Making the most of uncertainty

Markets often operate within these economic cycles. A bear run is always followed by a bull run, and vice versa. The best return is guaranteed to those who wait out economic booms and enter the market when the prices are lower. The best practice would be to plan your investment strategies during market booms when prices are sky-high and execute those strategies once the economy has a much more positive outlook.

Furthermore, opportunities like fractional ownership, where you can purchase fractions of real estate instead of entire units, ease the financial barrier to entry and allow investors to diversify their portfolios without shelling out a fortune. DAO PropTech is one such platform hoping to enable fractional ownership in Pakistan and make real estate accessible to the masses.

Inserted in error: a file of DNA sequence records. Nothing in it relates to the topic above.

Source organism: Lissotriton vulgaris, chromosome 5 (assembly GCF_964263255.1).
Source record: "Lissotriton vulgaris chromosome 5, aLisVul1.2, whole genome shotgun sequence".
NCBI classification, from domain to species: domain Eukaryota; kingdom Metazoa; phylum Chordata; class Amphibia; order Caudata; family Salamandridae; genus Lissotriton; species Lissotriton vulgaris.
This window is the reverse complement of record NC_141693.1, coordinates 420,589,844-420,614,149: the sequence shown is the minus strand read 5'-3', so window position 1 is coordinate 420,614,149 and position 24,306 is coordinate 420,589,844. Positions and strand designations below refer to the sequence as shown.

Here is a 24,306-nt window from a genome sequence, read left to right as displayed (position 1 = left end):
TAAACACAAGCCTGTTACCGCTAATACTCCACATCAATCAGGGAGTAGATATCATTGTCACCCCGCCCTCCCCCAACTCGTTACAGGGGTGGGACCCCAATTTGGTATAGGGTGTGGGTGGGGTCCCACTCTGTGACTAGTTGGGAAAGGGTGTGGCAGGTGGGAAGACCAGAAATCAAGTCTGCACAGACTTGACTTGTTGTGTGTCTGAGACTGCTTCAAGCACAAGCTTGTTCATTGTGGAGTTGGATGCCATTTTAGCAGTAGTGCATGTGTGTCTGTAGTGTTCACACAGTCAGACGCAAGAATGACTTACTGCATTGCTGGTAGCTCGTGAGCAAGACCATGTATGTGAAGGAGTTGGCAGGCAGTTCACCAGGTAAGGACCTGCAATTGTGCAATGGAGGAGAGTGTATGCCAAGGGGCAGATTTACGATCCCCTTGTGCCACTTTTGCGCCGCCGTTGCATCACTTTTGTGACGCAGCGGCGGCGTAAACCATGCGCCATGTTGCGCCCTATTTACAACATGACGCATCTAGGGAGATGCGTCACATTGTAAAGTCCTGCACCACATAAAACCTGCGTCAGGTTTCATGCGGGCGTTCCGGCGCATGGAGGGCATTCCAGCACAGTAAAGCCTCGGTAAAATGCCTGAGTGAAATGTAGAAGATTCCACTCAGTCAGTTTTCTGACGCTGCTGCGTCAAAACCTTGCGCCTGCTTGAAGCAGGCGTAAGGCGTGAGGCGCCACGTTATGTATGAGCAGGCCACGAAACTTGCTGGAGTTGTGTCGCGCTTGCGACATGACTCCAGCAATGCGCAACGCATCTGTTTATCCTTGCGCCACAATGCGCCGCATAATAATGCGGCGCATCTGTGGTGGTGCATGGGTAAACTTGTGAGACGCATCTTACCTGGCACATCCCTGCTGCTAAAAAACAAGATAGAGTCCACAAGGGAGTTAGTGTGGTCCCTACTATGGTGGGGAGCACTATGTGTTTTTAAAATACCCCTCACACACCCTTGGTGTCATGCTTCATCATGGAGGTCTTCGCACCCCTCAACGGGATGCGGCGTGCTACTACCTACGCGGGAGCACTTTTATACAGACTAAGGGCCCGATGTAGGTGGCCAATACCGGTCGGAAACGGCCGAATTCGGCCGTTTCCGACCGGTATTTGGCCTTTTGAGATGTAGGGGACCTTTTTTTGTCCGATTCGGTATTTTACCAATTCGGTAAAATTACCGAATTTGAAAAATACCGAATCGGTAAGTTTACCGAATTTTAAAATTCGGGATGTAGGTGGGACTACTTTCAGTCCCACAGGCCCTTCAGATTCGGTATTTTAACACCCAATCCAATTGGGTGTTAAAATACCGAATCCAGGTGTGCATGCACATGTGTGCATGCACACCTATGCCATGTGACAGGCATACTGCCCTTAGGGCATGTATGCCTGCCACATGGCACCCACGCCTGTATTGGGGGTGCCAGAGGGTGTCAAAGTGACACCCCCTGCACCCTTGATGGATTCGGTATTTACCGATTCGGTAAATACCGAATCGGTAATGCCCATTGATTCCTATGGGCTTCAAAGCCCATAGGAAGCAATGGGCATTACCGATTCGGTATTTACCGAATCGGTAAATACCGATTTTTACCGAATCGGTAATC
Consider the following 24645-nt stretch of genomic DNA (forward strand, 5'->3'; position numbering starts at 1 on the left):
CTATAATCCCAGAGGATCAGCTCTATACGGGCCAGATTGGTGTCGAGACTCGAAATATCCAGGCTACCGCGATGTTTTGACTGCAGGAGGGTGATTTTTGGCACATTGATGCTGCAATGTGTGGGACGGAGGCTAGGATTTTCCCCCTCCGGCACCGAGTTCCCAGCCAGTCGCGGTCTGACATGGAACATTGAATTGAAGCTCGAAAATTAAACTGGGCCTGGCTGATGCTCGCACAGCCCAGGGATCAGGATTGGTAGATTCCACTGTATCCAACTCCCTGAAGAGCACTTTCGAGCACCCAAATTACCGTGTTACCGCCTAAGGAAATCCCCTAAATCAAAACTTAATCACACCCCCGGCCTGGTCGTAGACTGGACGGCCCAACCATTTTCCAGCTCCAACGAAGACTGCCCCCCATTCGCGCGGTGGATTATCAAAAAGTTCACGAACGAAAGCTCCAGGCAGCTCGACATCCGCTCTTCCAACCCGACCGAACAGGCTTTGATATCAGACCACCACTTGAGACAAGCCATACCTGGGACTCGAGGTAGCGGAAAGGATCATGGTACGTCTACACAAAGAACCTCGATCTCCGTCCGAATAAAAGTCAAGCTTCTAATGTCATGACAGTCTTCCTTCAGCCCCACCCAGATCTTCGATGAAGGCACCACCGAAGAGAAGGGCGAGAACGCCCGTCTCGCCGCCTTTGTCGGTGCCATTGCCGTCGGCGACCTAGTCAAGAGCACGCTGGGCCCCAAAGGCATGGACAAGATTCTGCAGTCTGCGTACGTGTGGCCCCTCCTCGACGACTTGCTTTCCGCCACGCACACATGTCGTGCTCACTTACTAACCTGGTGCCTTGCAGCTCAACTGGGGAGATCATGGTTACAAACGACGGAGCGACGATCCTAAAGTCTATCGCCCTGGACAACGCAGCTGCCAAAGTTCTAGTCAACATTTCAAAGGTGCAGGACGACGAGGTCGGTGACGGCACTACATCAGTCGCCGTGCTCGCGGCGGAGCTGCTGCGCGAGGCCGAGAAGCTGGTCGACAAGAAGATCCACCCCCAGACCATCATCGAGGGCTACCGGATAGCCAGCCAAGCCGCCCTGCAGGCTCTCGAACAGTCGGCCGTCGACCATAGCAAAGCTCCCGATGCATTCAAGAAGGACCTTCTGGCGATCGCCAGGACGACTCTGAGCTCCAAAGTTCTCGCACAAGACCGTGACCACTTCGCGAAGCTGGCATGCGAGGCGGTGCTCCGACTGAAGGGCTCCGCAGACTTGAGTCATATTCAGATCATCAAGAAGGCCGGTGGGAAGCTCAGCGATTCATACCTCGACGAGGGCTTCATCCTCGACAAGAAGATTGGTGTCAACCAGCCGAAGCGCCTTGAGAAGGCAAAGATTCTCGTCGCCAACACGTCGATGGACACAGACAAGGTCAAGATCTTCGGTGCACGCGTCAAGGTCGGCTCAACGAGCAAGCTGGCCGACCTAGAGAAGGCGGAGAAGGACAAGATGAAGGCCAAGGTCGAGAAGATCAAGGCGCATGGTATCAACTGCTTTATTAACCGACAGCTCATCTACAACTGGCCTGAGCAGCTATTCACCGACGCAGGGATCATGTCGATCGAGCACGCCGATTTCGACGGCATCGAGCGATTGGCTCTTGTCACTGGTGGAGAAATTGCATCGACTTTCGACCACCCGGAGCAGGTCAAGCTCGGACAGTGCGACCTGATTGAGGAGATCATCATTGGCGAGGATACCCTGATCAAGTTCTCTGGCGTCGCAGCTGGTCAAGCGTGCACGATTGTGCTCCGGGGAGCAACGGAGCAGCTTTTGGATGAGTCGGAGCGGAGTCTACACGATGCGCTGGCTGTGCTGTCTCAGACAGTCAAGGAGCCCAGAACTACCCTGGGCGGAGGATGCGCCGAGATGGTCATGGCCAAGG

In an interview, our Chief Vision Officer, Jawad Nayyar, said, “DAO PropTech’s vision is to empower the masses to start their journey towards real estate ownership. We believe in creating an ecosystem that is built not only for the select few but for everyone.” Appreciating SECP’s concept note on asset fractionalization, he said, “By allowing for fractional ownership, you not only eliminate the high cost of entry into the market and increase liquidity in an otherwise illiquid market, but you also enable an industry that further feeds numerous other industries, boosting the economy and eventually finding the way out of economic uncertainty.”

Finally, economic uncertainty may only be what you make of it. Plan and execute well, and you may even benefit from it.

Esa Imran

Esa Imran

Digital & Communications Specialist